A phase is a major logical grouping of work on a project. It also represents the completion of a major deliverable or set of related deliverables. On an IT development project, logical phases might be planning, analysis, design, construct (including testing), and implementation.
The project plan (not to be confused with the project schedule) is the document that describes the processes, tools, and techniques used to manage and control the project. Common processes include specific project level processes such as change management, issue management, risk management, document management, and time management for project schedule updates.
Project schedule / work schedule
The project schedule is commonly associated with Microsoft Project or a similar scheduling tool. The project schedule is the series of tasks with durations, resources, and specific dependencies that forecasts the project end date.
The project team consists of the full-time and part-time resources assigned to work on the deliverables of the project. They are responsible for understanding the work to be completed; completing assigned work within the budget, timeline, and quality expectations; informing the project manager of issues, scope changes, and risk and quality concerns; and proactively communicating status and managing expectations.
Request for proposal
The request for proposal (RFP) is a formal request used by organizations to identify potential solutions and services from a list of vendors. Based on the RFP, the organization will identify a smaller list of vendors to issue a request for quotation. (Read: Five tips to a better Request for Proposal)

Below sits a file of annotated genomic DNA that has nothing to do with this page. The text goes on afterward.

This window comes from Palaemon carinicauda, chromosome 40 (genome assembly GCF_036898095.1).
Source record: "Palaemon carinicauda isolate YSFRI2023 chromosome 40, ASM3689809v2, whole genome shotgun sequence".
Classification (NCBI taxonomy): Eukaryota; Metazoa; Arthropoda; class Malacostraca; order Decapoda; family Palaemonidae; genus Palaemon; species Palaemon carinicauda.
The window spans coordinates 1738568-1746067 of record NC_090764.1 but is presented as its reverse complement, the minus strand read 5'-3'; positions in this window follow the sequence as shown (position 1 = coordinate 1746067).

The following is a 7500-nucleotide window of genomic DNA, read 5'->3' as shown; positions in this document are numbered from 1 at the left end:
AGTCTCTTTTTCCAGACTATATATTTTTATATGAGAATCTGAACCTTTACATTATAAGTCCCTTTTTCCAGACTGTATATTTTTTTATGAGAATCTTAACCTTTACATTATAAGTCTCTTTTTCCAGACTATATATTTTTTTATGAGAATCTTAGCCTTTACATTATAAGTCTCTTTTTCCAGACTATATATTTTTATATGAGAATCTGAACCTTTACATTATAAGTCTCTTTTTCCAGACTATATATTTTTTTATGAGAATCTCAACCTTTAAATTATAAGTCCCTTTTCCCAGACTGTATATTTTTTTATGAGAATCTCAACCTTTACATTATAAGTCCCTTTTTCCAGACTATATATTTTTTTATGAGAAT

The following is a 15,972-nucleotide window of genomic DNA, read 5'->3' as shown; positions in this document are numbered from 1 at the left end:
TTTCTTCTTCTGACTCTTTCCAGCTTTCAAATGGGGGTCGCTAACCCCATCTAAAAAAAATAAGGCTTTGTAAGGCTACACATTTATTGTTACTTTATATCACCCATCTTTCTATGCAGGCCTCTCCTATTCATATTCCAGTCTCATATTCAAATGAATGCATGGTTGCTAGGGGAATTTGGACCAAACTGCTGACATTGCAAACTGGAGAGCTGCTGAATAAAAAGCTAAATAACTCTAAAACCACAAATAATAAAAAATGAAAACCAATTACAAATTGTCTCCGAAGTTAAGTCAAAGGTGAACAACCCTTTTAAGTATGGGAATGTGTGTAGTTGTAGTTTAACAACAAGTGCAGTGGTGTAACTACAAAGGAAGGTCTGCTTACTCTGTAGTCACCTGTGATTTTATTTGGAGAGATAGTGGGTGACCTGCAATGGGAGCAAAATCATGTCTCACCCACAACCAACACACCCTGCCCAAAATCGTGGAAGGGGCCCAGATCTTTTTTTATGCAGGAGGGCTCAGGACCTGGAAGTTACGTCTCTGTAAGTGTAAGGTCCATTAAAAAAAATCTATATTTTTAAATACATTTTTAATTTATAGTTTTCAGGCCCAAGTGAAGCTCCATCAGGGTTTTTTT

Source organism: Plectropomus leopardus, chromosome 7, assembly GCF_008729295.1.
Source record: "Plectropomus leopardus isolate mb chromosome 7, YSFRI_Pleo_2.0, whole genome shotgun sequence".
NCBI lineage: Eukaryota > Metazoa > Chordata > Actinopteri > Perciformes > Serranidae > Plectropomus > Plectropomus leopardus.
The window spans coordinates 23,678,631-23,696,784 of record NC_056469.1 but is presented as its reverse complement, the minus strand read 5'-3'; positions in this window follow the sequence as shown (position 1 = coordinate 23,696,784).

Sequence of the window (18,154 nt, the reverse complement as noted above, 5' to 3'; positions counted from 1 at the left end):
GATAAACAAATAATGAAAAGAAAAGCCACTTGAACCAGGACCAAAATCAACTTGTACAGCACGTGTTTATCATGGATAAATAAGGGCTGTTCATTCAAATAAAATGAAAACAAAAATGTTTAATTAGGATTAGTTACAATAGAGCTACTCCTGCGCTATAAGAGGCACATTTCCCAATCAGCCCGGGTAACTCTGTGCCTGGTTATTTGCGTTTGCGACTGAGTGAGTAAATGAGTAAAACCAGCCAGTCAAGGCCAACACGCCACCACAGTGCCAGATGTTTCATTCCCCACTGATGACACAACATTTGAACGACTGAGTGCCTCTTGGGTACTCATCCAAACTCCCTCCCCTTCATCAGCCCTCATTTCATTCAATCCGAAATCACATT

Request for quotation
A request for quotation is a formal request for a vendor to provide actual costs for a specific service or scope of work. The client typically provides a vendor with a set of requirements and instructions on how to respond to the request. The vendor provides its response, including details about the solution, assumptions, and pricing.
Requirements are descriptions of how a product or service should act, appear, or perform. Requirements generally refer to the features and functions of the deliverables you are building on your project. Requirements are considered to be a part of project scope. High-level scope is defined in your project definition (charter). The requirements form the detailed scope. After your requirements are approved, they can be changed through the scope change management process.
There may be potential external events that will have a negative impact on your project if they occur. Risk refers to the combination of the probability the event will occur and the impact on the project if the event occurs. If the combination of the probability of the occurrence and the impact to the project is too high, you should identify the potential event as a risk and put a proactive plan in place to manage the risk.